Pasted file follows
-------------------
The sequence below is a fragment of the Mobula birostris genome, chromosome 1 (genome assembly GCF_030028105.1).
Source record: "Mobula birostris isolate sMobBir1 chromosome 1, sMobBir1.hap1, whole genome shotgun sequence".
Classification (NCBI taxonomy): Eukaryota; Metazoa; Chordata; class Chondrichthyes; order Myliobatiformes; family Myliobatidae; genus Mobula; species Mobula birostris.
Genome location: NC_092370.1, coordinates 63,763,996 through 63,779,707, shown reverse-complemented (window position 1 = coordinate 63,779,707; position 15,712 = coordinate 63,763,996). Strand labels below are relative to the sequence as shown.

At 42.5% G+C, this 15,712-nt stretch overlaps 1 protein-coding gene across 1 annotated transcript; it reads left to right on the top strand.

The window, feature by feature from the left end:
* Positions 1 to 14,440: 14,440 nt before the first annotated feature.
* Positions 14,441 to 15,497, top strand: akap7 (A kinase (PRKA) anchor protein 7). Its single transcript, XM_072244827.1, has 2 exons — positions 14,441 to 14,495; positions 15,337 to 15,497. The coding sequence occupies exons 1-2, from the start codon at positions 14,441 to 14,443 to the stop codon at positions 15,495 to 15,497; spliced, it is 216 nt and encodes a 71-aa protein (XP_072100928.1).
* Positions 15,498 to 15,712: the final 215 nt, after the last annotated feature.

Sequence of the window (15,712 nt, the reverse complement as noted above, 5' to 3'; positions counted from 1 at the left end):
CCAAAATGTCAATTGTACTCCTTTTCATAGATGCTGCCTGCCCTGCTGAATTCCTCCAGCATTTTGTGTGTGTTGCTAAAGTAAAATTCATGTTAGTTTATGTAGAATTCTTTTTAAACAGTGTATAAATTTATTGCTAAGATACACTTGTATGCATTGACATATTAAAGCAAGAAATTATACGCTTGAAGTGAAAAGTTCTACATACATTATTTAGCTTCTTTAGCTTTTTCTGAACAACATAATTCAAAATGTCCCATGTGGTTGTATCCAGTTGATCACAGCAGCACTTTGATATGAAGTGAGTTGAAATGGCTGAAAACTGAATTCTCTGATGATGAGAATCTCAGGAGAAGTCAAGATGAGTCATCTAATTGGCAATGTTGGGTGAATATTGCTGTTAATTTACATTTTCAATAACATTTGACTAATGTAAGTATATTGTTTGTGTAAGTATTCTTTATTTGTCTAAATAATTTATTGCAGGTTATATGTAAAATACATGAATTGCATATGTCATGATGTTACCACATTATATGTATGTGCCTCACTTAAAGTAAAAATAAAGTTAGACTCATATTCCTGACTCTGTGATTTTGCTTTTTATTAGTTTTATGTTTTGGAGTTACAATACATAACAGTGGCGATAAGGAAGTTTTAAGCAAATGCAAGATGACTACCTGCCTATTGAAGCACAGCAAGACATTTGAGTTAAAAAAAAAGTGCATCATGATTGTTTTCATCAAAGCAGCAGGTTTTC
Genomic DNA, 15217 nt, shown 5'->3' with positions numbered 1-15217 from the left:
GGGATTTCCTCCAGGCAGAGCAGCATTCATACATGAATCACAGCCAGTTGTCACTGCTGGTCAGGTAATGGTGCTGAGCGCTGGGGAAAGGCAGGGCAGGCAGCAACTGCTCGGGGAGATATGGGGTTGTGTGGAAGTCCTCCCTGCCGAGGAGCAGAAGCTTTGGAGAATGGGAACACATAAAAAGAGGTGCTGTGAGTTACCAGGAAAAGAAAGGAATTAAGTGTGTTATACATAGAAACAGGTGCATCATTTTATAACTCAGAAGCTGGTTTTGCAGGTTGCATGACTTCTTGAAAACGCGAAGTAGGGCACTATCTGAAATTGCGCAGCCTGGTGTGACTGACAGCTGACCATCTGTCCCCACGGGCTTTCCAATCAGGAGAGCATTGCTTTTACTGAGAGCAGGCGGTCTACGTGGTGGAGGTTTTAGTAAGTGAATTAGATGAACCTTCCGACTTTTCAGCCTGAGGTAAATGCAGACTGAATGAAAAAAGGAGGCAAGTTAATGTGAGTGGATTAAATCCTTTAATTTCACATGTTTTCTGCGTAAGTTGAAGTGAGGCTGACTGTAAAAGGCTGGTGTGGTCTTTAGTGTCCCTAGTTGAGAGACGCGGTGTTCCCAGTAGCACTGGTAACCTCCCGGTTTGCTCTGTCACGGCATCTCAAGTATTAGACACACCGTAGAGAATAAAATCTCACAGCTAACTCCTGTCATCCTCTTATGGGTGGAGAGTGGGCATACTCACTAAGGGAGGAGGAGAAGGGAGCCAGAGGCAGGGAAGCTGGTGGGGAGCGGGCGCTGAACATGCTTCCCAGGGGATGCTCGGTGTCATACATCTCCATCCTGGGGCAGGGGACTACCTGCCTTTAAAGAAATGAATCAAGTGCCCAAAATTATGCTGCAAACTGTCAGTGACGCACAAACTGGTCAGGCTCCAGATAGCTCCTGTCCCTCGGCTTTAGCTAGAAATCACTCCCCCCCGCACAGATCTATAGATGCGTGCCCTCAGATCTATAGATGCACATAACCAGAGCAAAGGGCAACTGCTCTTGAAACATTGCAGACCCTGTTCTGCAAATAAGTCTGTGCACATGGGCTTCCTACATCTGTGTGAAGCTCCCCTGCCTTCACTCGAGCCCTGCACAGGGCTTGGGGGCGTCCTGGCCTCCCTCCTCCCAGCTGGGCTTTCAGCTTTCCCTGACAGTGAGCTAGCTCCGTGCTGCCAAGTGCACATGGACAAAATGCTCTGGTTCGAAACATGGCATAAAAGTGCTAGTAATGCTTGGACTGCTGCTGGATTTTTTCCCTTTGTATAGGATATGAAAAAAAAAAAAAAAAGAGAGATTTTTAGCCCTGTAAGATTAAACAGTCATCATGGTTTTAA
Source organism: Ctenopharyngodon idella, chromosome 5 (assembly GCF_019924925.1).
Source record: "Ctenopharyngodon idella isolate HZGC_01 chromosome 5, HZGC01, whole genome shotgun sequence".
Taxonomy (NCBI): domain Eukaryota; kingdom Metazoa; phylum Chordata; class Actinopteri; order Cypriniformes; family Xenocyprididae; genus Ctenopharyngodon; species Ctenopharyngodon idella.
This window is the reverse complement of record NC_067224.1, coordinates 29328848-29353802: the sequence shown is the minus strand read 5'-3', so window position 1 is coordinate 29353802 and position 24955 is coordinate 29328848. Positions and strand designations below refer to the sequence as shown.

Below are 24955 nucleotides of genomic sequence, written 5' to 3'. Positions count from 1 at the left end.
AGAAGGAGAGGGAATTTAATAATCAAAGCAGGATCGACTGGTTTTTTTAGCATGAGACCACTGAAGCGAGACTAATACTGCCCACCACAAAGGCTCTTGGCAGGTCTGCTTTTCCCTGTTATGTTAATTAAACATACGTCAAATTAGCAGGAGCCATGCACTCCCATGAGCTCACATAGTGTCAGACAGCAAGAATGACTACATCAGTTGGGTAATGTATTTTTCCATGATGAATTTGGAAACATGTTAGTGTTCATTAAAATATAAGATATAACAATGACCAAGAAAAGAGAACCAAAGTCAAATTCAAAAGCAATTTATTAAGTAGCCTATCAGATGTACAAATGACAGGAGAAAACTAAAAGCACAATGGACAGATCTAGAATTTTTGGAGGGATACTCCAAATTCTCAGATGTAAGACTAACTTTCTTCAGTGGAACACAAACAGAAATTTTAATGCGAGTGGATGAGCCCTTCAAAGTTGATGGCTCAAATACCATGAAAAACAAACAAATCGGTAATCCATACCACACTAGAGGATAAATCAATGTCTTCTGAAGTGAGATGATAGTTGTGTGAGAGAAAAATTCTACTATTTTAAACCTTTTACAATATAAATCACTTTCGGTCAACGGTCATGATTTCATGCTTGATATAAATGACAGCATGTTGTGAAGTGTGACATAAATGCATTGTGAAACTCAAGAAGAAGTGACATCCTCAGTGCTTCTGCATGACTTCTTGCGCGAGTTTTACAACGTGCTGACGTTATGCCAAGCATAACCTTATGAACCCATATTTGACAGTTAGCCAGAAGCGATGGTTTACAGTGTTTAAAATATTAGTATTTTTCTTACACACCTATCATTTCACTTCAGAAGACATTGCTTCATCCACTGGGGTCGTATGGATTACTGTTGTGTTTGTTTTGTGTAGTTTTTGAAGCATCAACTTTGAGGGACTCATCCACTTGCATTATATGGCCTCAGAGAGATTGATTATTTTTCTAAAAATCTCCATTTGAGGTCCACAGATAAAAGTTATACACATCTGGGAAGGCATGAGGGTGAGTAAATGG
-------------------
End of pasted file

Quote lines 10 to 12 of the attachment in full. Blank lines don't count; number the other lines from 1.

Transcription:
Sequence of the window (15,712 nt, the reverse complement as noted above, 5' to 3'; positions counted from 1 at the left end):
CCAAAATGTCAATTGTACTCCTTTTCATAGATGCTGCCTGCCCTGCTGAATTCCTCCAGCATTTTGTGTGTGTTGCTAAAGTAAAATTCATGTTAGTTTATGTAGAATTCTTTTTAAACAGTGTATAAATTTATTGCTAAGATACACTTGTATGCATTGACATATTAAAGCAAGAAATTATACGCTTGAAGTGAAAAGTTCTACATACATTATTTAGCTTCTTTAGCTTTTTCTGAACAACATAATTCAAAATGTCCCATGTGGTTGTATCCAGTTGATCACAGCAGCACTTTGATATGAAGTGAGTTGAAATGGCTGAAAACTGAATTCTCTGATGATGAGAATCTCAGGAGAAGTCAAGATGAGTCATCTAATTGGCAATGTTGGGTGAATATTGCTGTTAATTTACATTTTCAATAACATTTGACTAATGTAAGTATATTGTTTGTGTAAGTATTCTTTATTTGTCTAAATAATTTATTGCAGGTTATATGTAAAATACATGAATTGCATATGTCATGATGTTACCACATTATATGTATGTGCCTCACTTAAAGTAAAAATAAAGTTAGACTCATATTCCTGACTCTGTGATTTTGCTTTTTATTAGTTTTATGTTTTGGAGTTACAATACATAACAGTGGCGATAAGGAAGTTTTAAGCAAATGCAAGATGACTACCTGCCTATTGAAGCACAGCAAGACATTTGAGTTAAAAAAAAAGTGCATCATGATTGTTTTCATCAAAGCAGCAGGTTTTC
Genomic DNA, 15217 nt, shown 5'->3' with positions numbered 1-15217 from the left: